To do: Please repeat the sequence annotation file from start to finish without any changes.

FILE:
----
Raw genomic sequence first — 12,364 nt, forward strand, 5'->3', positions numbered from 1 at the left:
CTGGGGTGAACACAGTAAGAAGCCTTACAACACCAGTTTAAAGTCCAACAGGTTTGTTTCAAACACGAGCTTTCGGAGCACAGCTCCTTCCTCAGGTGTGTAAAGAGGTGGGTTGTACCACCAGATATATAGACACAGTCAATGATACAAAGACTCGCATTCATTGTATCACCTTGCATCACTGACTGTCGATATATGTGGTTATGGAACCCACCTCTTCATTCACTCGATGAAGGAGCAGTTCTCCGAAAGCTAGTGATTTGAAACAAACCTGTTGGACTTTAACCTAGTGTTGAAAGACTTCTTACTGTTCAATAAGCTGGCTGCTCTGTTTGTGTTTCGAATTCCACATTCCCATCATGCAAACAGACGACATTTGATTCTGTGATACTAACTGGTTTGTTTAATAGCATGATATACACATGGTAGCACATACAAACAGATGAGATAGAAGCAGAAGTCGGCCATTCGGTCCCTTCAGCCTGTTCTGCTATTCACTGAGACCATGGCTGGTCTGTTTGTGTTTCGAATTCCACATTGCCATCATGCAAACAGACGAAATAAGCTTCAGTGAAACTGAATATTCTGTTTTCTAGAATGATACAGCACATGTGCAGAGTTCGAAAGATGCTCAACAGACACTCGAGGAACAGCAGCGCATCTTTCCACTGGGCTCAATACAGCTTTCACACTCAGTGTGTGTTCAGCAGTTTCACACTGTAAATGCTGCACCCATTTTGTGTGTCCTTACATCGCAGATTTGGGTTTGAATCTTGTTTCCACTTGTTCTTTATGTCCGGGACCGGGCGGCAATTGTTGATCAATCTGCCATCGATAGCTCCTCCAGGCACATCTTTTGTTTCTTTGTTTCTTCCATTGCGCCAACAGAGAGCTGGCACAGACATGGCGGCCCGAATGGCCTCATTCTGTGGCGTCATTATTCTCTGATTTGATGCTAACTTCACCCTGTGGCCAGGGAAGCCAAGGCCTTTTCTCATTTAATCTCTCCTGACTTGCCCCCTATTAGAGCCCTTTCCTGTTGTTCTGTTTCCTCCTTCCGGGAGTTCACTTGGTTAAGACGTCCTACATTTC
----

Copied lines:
Raw genomic sequence first — 12,364 nt, forward strand, 5'->3', positions numbered from 1 at the left:
CTGGGGTGAACACAGTAAGAAGCCTTACAACACCAGTTTAAAGTCCAACAGGTTTGTTTCAAACACGAGCTTTCGGAGCACAGCTCCTTCCTCAGGTGTGTAAAGAGGTGGGTTGTACCACCAGATATATAGACACAGTCAATGATACAAAGACTCGCATTCATTGTATCACCTTGCATCACTGACTGTCGATATATGTGGTTATGGAACCCACCTCTTCATTCACTCGATGAAGGAGCAGTTCTCCGAAAGCTAGTGATTTGAAACAAACCTGTTGGACTTTAACCTAGTGTTGAAAGACTTCTTACTGTTCAATAAGCTGGCTGCTCTGTTTGTGTTTCGAATTCCACATTCCCATCATGCAAACAGACGACATTTGATTCTGTGATACTAACTGGTTTGTTTAATAGCATGATATACACATGGTAGCACATACAAACAGATGAGATAGAAGCAGAAGTCGGCCATTCGGTCCCTTCAGCCTGTTCTGCTATTCACTGAGACCATGGCTGGTCTGTTTGTGTTTCGAATTCCACATTGCCATCATGCAAACAGACGAAATAAGCTTCAGTGAAACTGAATATTCTGTTTTCTAGAATGATACAGCACATGTGCAGAGTTCGAAAGATGCTCAACAGACACTCGAGGAACAGCAGCGCATCTTTCCACTGGGCTCAATACAGCTTTCACACTCAGTGTGTGTTCAGCAGTTTCACACTGTAAATGCTGCACCCATTTTGTGTGTCCTTACATCGCAGATTTGGGTTTGAATCTTGTTTCCACTTGTTCTTTATGTCCGGGACCGGGCGGCAATTGTTGATCAATCTGCCATCGATAGCTCCTCCAGGCACATCTTTTGTTTCTTTGTTTCTTCCATTGCGCCAACAGAGAGCTGGCACAGACATGGCGGCCCGAATGGCCTCATTCTGTGGCGTCATTATTCTCTGATTTGATGCTAACTTCACCCTGTGGCCAGGGAAGCCAAGGCCTTTTCTCATTTAATCTCTCCTGACTTGCCCCCTATTAGAGCCCTTTCCTGTTGTTCTGTTTCCTCCTTCCGGGAGTTCACTTGGTTAAGACGTCCTACATTTC